Browsing by Author "Orendo-Smith, Richard"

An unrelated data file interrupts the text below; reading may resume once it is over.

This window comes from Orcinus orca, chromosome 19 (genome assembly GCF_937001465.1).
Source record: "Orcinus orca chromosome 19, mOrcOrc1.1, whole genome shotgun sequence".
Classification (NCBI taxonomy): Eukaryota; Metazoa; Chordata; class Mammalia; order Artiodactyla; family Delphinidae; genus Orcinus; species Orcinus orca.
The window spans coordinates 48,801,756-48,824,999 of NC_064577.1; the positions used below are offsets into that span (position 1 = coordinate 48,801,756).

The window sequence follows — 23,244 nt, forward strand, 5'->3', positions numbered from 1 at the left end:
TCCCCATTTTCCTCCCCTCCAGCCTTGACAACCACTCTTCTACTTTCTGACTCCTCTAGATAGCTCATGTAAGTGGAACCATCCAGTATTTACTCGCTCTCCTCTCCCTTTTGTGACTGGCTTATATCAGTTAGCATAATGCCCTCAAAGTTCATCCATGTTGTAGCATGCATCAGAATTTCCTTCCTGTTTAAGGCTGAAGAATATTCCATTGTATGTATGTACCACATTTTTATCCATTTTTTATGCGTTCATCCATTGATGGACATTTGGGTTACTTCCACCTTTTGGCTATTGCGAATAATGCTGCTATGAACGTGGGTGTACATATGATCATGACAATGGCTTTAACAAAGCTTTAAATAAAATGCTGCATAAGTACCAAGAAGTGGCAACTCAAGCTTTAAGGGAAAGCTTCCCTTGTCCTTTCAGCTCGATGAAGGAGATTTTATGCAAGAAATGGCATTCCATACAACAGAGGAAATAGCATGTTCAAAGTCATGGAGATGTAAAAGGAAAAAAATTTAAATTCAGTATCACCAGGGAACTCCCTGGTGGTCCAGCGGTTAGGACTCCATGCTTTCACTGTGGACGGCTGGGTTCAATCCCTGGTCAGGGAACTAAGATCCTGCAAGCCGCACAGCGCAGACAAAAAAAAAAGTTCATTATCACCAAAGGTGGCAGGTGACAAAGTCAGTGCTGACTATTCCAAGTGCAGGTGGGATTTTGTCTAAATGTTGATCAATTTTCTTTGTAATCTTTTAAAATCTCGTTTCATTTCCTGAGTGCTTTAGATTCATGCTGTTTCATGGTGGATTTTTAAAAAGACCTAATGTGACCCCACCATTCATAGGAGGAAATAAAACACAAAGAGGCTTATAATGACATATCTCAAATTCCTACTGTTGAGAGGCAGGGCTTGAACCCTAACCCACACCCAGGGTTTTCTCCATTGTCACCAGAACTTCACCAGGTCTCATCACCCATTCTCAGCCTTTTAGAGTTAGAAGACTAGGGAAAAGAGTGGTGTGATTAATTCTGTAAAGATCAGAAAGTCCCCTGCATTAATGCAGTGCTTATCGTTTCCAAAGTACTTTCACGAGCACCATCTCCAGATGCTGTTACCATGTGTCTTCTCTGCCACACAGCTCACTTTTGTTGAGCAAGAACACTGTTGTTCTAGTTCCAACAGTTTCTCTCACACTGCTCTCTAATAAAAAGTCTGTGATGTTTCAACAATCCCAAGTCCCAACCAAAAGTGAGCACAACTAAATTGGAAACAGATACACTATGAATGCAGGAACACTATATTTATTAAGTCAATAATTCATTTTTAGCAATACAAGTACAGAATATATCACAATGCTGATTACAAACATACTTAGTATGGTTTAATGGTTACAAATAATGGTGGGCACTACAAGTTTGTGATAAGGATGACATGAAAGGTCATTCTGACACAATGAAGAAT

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- ItemSanjeevak as a source of nutrients and phytohormones for production and propagation of plants(Stellenbosch : Stellenbosch University, 2012-03) Orendo-Smith, Richard; Rozanov, Andrei Borisovich; Kate, T.; Stellenbosch University. Faculty of AgriSciences. Dept. of Soil Science.ENGLISH ABSTRACT: The use of cowdung as an organic fertilizer in Asian and African agriculture is an ancient practice. This explains its renewed interest, partly due to the financial inability of most farmers to purchase agrochemicals but also the ever increasing need to adopt greener technologies that do not adversely affect soil health, water quality, biodiversity and promote sustained or even increased food production. In this context, many innovative farmers have developed their own novel technologies based on the use of local resources. One such innovation is Sanjeevak (a mix of cow dung, cow urine, water and a handful of sugar); which showed very promising boosting effect on crop productivity. However, very little scientific work has so far been conducted to evaluate its effect as an organic product for soil amendments. The present study was subdivided into three main objectives. (i) To assess the fertilizing value, human health and ecological risk profiles of Sanjeevak; (ii) To screen Sanjeevak for phytohormones content using Salkowski colorimetric method and liquid chromatography – mass spectrometry (LC-MS) (iii) To evaluate Sanjeevak application at various rates on growth parameters and yield of various crops cultivated in glasshouse and field conditions. Sanjeevak was assessed for its micro and macro nutrients contents. The analysis showed the presence of micronutrients such as Mg, Na, Ca and Zn at variable concentrations and phosphorus (P) (0.007%) and potassium (K) (0.063%). However, Sanjeevak content in total nitrogen (TN) (0.11%), and total organic carbon (TOC) (0.71%) was very low; suggesting that it may be a viable source of nutrients only if applied at higher and consistent rates or alternatively by improving its formulation. Also, Sanjeevak was analysed for its microbiological characteristics and level of heavy metals content in comparison to the strictest legislations that regulate the use and application of wastewater sludge to agricultural land in South Africa. The findings showed that heavy metals, which averaged from 0.03±0.01 for Arsenic (As) to 4.74±0.92 mg/kg for Zinc (Zn) and feacal coliform was estimated at 1.2×102 CFU/g dry matter measured were considerably below the threshold (for Arsenic between 40 to 75 mg/kg dry weight; for Zinc between 2800 to 7500 mg/kg dry weight) and faecal coliform bacteria between 1000 to 1×107 CFU/g dry weight for application as a source of soil amendments. Studies investigating the detection and concentration of phytohormones in Sanjeevak were carried out. In using the Salkowski colorimetric method to detect and quantify auxins from Sanjeevak and its composites (cow urine and dung), the results showed the presence of indole-3-acetic acid (IAA) at variable concentrations ranging from 20.38±2.1 ppm in cow urine, 20.1±6.6 ppm in cow dung, Sanjeevak 17.90±1.1 ppm to up to 138.31±12.6 ppm when LTRP was added to Sanjeevak bacterial cultures and by varying parameters such as incubaton time and temperature. Screening of the above mentioned samples for IAA using LC-MS analysis validated earlier findings. Further analysis of these results strongly emphasized the influence of bacteria in Sanjeevak in producing IAA. Trials were carried out both in the glasshouse and the field. In the greenhouse, different Sanjeevak application rates consistently confirmed its root promoting effect on crops such as tomato, cucumber and grapevine and increased wheat yield independent of the nutrients it contains. Marginal increases were recorded between treatments under field conditions; for example compost and compost + Sanjeevak 20.35 and 20.61 t/ha; and 2.46 and 2.60 t/ha compared to the control 11.67 t/ha and 1.29 t/ha respectively for tomato and maize. However, statistical analysis of the results obtained, revealed that there was no difference between treatments (control, compost, Sanjeevak and compost + Sanjeevak) for the same crop tested due to the high coefficient of variation of the data. Therefore, the use of Sanjeevak as an organic source of soil amendments may be considered as a cheaper alternative to effective microorganisms (EM) technology made up of local and natural resources. As observed in the study, it may be best used in combination with a reliable source of plant nutrients.